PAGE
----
With over 50 different riding lawn mower brands to choose from, this makes it pretty confusing to predict which mower will be right for your yard. Let’s break it down to make things a bit less confusing and arm you with the knowledge to make a great buying decision.
Smaller yards are considered to be 1/4 acre to 1 acre – The smallest riding mowers with a 38″- 42″ deck work very well for this size yard. Smaller yards tend to have more obstacles in them and a smaller rider will make it easier to negotiate the yard.
A medium sized yard would be from 1 to 2 acres – A medium sized yard can be maintained well with a deck size of 42″ to 48″.
For yards that are 3 or more acres, it is best to get a deck in the range of 48″ to 54″ to make your cutting time shorter. A smaller deck size is going to make the job take longer and put more wear on the mower over time.
If your yard is flat or has some gentle slopes to it, all riding mowers will perform the job and a larger mower with more power is not necessary unless of course you have a large yard.
For hilly terrain, a wider and more powerful lawn mower should be used. Wheel weights or chains may also be added for traction but you should not install them on a riding lawn mower. Their frames and wheels can crack and break because of the extra force applied to them. Only install wheel weights and chains on garden tractors.
A garden tractor with a pressurized oil system should be used. Look for an oil filter to tell if it is pressurized or not. Four wheel drive is also preferable. A rule of thumb is that anything over 15 degrees is too steep of an angle for most mowers and is too steep to mow unless you have a mower that is especially designed for that. The chances of a rollover make it very risky to mow at such angles.
Riding Mower or Garden Tractor?
A riding mower is just that, a mower. It is designed as a lightweight machine that only cuts grass.
A garden tractor however is a different kind of machine. It will have a heavier frame or chassis and larger wheels. It is designed to pull a load such as a garden plow and use different attachments such as a snow blade or lawn vacuum. It could also have an external PTO shaft and have wheels that are spaced wider.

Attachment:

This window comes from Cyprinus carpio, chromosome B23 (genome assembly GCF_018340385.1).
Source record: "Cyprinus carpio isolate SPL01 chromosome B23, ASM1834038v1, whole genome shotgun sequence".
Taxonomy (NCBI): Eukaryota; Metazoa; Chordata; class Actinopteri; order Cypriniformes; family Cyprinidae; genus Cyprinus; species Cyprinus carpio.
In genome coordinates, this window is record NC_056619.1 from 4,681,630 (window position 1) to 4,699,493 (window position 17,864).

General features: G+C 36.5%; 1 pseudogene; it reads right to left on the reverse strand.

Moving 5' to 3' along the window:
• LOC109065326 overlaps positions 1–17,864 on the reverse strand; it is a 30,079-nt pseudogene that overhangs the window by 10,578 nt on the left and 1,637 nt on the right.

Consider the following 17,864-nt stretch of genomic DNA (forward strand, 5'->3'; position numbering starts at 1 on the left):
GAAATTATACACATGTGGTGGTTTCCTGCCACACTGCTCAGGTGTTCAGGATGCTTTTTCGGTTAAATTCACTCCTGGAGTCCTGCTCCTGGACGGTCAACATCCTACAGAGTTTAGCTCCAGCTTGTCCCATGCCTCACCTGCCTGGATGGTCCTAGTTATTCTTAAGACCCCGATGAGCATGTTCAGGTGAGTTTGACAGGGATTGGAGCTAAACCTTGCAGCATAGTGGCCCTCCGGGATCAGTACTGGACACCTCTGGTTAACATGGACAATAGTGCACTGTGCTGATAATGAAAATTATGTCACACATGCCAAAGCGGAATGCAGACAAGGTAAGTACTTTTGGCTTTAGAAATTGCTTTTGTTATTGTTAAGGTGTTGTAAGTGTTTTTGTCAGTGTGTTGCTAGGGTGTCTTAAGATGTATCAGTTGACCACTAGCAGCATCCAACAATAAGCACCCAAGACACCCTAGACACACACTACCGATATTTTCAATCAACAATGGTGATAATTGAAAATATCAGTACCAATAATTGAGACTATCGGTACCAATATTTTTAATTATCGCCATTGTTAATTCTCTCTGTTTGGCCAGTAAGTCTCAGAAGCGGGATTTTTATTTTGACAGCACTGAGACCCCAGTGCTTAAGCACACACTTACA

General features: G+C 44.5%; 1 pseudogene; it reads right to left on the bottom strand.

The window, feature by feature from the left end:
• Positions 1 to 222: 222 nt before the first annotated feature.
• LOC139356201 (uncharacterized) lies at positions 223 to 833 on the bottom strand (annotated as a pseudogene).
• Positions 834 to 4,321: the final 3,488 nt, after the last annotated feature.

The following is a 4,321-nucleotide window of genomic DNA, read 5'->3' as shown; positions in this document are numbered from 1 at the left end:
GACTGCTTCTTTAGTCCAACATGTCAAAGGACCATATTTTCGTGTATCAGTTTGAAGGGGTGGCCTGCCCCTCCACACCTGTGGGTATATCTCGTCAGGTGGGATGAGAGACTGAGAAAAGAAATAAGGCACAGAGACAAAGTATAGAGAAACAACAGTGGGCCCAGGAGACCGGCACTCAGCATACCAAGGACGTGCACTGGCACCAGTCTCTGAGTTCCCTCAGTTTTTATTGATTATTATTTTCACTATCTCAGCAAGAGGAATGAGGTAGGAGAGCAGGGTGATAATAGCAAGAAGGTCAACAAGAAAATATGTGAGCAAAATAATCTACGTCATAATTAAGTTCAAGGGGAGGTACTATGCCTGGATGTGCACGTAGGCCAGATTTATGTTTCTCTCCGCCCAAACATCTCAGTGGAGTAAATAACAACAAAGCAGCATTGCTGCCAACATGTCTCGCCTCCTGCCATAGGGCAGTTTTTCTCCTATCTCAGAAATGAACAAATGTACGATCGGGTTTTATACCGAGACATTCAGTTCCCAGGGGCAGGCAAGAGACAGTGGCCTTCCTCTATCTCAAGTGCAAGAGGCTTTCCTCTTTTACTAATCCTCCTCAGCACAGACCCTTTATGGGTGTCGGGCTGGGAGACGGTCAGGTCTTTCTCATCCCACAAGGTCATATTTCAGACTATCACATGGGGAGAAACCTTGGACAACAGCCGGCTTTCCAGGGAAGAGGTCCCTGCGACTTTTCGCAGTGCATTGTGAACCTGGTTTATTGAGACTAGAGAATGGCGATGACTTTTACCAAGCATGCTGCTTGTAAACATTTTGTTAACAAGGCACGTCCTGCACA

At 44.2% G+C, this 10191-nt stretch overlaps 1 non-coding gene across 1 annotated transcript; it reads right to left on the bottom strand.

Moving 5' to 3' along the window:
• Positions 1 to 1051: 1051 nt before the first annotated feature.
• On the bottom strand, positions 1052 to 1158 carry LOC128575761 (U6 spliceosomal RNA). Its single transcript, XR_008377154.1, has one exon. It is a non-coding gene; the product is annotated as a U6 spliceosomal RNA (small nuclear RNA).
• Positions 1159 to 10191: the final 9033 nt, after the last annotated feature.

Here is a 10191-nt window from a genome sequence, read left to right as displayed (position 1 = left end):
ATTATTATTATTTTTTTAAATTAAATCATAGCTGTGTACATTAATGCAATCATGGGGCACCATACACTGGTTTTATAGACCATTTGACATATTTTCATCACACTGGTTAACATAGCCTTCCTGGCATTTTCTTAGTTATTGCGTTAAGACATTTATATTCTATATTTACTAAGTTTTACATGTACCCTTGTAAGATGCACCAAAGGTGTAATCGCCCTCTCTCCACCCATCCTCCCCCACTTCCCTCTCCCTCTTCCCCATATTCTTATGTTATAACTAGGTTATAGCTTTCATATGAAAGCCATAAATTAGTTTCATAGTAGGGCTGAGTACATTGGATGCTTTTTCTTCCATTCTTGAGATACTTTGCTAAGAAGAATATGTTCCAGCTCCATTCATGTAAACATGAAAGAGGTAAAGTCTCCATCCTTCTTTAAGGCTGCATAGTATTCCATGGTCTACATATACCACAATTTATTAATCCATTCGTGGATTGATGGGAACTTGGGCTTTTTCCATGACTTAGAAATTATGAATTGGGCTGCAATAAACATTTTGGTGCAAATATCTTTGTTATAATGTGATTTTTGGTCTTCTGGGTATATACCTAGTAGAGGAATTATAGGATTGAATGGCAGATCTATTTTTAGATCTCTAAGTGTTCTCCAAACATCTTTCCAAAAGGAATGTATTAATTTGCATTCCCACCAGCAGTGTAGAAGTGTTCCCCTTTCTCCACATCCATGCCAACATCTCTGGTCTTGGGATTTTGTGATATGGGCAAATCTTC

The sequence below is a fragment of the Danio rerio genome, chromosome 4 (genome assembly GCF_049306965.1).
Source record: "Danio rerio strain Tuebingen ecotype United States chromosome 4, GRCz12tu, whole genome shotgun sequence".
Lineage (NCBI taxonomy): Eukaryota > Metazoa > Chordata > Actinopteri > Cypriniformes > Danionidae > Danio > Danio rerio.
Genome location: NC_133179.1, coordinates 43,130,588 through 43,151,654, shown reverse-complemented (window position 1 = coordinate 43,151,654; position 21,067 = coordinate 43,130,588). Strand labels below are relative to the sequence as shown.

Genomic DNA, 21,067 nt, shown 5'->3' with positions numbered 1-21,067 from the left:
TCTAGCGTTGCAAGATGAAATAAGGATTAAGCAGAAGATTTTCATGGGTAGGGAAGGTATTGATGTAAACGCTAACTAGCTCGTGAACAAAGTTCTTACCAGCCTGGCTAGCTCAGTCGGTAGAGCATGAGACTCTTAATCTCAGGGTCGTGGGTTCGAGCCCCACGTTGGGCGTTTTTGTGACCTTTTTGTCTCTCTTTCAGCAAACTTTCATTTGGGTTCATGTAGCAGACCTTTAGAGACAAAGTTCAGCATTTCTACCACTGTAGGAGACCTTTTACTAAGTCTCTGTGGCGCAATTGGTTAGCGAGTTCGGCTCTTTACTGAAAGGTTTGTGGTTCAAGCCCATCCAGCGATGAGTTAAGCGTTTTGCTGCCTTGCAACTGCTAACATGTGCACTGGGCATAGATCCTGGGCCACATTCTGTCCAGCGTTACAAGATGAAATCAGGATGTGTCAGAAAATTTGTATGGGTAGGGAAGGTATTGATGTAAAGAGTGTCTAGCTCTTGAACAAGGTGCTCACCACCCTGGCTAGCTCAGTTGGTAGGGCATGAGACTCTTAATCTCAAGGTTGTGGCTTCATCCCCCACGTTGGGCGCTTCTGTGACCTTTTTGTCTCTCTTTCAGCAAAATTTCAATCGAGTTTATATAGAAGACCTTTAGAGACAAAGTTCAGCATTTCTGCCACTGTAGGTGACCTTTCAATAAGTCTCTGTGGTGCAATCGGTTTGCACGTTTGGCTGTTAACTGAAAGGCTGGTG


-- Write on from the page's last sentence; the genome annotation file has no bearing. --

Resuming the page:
Today, you can buy a very basic riding lawn mower for $900. You will spend between $1,500 – $2,000 for a better quality rider. Garden tractors range from $2,500 – $4,000 or more.
38″, 42″, 46″, 48″, 52″, 54″, 60″ and 72″ are all common deck sizes. With the larger, more powerful mowers, they will have a larger deck size.
10-19hp for single cylinder engines and 17-27hp are common for twin cylinder engines.
Today, there are 3 major brand name engines in riding lawn mowers but others are coming into view as the fuel injection systems are coming onboard riding mowers.
Briggs and Stratton, Kohler and Kawasaki are the “big three” if you will for mowers today. MTD has delivered their own engine now for riding lawn mowers and surely others will follow.
CVT or as some call them, “Automatic Transmissions”, can be found on smaller riding lawn mowers. A CVT Transmission is a sealed unit that uses a wide and dense rubber belt to drive the transmission gears. These units claim to never need any maintenance or fluid changed out over their lifetime.
Larger mowers almost always will use a Hydrostatic Transmission. They do however require periodic maintenance and are needed for heavier duty lawn mowers and garden tractors.
Storage and Gates
This is one factor that may dictate what sized mower that you purchase. Say you have a storage shed that only has a 40″ door in it but you really need a 48″ mower to get your yard mowed more quickly. You may have to install a larger door on your shed.
Or your space in the garage will not hold a 72″ mower deck without leaving one of the cars outside. Consider this factor when choosing which mower to purchase or make changes to where it will be stored.
Check ALL the reviews of the different models you are interested in buying and check independent sources for those reviews. Sites like Consumer Reports or Google reviews can be more transparent and less likely to be screened by the manufacturers marketing professionals.
The riding lawn mower manufacturers have taken some of the confusion out of buying a lawn mower by installing the common deck and engine sizes to the chassis.
But in later years they have all seemed to be in a race to put the biggest engines in mowers that don’t require them. Customers want “more power” whether they need it or not and this has driven the manufactures to respond.
When you are shopping for a new riding lawn mower, choose one to fit your yard size, the type of terrain, the amount of power you need, your storage size or gate requirements and the price that fits your budget.
For example, if I had a medium sized flat yard and a 48″ wide yard gate, I would want a 46″ deck, a Briggs and Stratton twin cylinder engine with a Hydrostatic Transmission and is in the price range of $2,500 – $3,000.
By matching the right components to fit your landscaping situation and checking the reviews of the riding lawn mower, you can be assured that you will choose the perfect lawn mower that will last for years and provide great service.